On 28 September 2023, the Financial Conduct Authority (FCA) issued a ‘Dear CEO letter’ to corporate finance firms (CFFs). This communication outlined the potential negative impacts on consumers and markets resulting from poor CFFs’ business practices.
CFFs primarily engage in transactions related to capital raising for business creation, development, expansion, or acquisition, as well as mergers and takeover activities. They often offer various ancillary services associated with their capacity as corporate brokers. These activities carry inherent risks, including the possibility of market disruptions and consumer detriment or the exposure of consumers to high-risk investments that may not align with their financial objectives.
CFFs have been facing difficulties caused by the Russian invasion of Ukraine, which resulted in fewer companies going public and fewer mergers and acquisitions.
Despite these challenges, CFFs have shown resilience. However, FCA wants to ensure that CFFs that engage in riskier business during these challenging times establish robust controls to manage that risk while keeping up with the regulatory change.
Every CFF will need to assess the level of harm it can cause to consumers and markets, but the FCA highlights the below as the main risks:
Offering products unsuitable for consumers – CFFs must exercise caution when categorising clients, as miscategorising retail clients as elective professionals, can lead to the loss of important protections. Accurate categorisation is essential to protect client rights and ensure regulatory compliance, and the firm must ensure the provision of safeguards and protections to the investor.
Under the Financial Promotion Order, communications to sophisticated investors and high-net-worth individuals are exempt from certain financial promotion restrictions, provided they meet the criteria. As a result, clients wrongly categorised might also receive unsuitable financial promotions.
Unused Permissions – Some CFFs maintain regulated activity permissions for services not offered to clients, and CFFs often also engage in unregulated activities. Leaving unused permission on the FCA register can mislead consumers to think they are protected when dealing with the CFF in unregulated activities. Such practices have led to consumer harm, particularly in fraudulent or unsuitable high-risk investments.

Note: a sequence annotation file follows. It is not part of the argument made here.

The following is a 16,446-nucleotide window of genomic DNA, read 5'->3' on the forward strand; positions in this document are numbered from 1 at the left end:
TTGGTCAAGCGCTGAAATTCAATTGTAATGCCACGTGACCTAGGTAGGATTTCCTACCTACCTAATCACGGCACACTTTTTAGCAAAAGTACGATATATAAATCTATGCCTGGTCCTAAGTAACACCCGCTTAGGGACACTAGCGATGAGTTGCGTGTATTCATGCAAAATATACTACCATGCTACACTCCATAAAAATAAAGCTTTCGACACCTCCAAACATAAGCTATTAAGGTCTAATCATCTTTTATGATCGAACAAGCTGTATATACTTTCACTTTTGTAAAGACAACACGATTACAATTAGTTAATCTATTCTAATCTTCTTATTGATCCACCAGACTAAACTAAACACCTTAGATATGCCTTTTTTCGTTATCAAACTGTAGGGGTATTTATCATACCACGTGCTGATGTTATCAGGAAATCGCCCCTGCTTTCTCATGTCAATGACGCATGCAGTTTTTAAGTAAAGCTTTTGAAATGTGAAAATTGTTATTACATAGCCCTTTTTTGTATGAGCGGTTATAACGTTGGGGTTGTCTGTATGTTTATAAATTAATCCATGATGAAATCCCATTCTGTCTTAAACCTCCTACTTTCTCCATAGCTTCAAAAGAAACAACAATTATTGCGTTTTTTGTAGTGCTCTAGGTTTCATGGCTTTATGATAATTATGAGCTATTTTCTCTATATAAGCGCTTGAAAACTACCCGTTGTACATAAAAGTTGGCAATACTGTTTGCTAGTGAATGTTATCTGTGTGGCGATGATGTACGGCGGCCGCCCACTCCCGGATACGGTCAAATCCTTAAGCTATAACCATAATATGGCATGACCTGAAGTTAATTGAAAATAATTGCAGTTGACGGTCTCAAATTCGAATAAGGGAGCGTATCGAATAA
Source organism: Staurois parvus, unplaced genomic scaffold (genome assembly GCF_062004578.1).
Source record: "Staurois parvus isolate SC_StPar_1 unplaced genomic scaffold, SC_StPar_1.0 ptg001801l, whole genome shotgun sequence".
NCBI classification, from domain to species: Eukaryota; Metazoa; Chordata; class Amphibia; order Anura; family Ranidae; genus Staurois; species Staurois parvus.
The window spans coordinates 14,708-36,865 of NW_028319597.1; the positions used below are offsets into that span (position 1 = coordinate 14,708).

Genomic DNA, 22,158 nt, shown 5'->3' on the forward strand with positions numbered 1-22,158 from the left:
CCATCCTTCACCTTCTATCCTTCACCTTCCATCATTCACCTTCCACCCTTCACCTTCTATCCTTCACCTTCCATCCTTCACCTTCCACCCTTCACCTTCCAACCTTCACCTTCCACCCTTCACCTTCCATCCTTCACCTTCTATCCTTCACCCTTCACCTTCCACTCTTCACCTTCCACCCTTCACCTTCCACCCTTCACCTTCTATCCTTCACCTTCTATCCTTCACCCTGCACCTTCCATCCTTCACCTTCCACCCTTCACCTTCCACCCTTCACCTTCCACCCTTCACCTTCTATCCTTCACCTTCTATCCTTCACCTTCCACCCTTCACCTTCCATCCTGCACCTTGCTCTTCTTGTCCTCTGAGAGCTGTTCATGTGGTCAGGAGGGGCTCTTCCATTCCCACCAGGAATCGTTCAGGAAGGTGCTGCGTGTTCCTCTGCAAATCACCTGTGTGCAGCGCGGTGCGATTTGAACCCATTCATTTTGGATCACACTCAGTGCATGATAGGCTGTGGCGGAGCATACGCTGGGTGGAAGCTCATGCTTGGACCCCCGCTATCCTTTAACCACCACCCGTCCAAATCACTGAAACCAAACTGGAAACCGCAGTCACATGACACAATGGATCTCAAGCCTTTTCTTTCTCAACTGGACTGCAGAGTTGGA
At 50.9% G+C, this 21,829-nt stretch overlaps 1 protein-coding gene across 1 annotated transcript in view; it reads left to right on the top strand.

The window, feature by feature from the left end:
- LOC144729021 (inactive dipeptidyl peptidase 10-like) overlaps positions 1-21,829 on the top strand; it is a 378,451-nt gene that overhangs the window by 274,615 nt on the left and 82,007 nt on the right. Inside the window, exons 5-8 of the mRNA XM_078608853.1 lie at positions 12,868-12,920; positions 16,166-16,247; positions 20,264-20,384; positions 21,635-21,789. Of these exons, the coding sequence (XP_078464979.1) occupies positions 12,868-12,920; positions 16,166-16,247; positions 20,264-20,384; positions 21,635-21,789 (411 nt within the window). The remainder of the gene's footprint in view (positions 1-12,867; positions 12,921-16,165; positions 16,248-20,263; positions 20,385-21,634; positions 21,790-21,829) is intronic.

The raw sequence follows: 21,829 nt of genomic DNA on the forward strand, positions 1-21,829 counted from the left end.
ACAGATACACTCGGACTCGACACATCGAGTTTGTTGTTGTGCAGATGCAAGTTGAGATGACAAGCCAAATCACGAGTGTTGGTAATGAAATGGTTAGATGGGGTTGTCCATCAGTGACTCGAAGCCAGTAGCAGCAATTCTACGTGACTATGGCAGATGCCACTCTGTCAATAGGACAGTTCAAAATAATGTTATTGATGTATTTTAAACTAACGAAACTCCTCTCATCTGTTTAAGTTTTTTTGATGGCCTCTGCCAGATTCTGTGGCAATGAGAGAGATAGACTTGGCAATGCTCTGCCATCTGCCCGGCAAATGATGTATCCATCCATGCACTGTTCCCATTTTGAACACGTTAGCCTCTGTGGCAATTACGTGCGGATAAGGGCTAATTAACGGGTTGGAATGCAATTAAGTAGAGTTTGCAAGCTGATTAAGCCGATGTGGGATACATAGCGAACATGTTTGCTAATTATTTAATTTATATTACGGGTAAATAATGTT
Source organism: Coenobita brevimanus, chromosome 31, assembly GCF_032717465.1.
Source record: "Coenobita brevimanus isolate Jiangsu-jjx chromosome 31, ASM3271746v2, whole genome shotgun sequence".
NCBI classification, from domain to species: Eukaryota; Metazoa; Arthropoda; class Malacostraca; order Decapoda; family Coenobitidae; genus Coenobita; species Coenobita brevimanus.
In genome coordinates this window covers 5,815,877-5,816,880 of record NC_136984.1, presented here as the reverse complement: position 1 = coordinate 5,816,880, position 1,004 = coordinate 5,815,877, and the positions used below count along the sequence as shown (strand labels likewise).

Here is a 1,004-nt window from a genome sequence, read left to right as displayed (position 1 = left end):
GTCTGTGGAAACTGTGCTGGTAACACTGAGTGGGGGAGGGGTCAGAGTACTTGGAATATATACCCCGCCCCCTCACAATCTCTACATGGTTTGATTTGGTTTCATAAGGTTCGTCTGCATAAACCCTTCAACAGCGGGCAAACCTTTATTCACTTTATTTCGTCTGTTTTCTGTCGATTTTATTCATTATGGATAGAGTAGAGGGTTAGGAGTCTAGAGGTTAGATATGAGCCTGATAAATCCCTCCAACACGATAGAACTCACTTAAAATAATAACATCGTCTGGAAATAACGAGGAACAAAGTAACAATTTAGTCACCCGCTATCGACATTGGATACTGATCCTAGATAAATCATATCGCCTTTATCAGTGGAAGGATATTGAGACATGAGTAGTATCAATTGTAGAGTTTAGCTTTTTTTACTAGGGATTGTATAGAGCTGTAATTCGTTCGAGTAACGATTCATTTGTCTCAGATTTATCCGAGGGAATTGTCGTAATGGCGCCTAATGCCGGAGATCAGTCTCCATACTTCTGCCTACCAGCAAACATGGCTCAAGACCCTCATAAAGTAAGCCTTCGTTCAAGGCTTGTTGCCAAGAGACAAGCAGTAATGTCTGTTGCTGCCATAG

Market abuse – Market abuse threatens the UK financial system’s integrity, diminishing trust and participation. The risk is amplified among CFFs exhibiting deficient market abuse systems and controls, ineffective information barriers, weak inside information identification processes, poor wall-crossing controls and incomplete or inaccurate insider lists.
Conflict management – Poor conflict management and the lack of transparency can harm market integrity and ultimately harm clients. CFFs that overlook conflicts, neglecting to identify, record or address them adequately in meetings will need to pay more attention.
Personal Account Dealing (PAD) – PAD carries a higher inherent risk of insider dealing and conflicts of interest. Consequently, poor PAD practices can lead to staff trading without compliance approval, as well as securities not being appropriately identified on restricted lists.
Financial crime – CFFs must undertake robust due diligence measures and regularly test and update their financial crime systems and controls.
Financial resilience – Most CFFs perform a purely advisory and pose a lower risk of harm in failure to markets and consumers. However, a number of CFFs hold material client assets, are significant liquidity providers or advise a large number of AIM or AQUIS listed clients and the disorderly failure of such a firm would have a material impact on markets and consumers and erode confidence in the sector as a whole.
Actions for CFFs:
If your firm does not meet the requirements discussed in the letter, a SUP 15 notification to the FCA should be made immediately.
By the end of November 2023, each CFF’s board must have discussed the letter’s contents and agreed to appropriate actions and next steps. We strongly recommend that those discussions and plans be documented.
CFFs should review client categorisation processes, and where a Retail Client has been wrongly categorised as an elective Professional Client, the CFF should reassess immediately.
CFFs with incorrect or outdated permissions on the FCA register must contact FCA to ensure that their profile accurately reflects their current activities.
CFFs should consider their business model and whether the corporate finance business limitation is appropriate for their designated investment business or retail customer-type permissions. If it is and the limitation is not on the FCA register, the CFF will need to vary its permissions.
CFFs should revisit their ICARA and Wind-Down Plans to ensure that they are adequately capitalised and appropriately prepared for an orderly wind-down.
If you require support with any of the points mentioned above or think your firm may benefit from a review, please contact Dan Harasemchuk or Gurminder Mahal.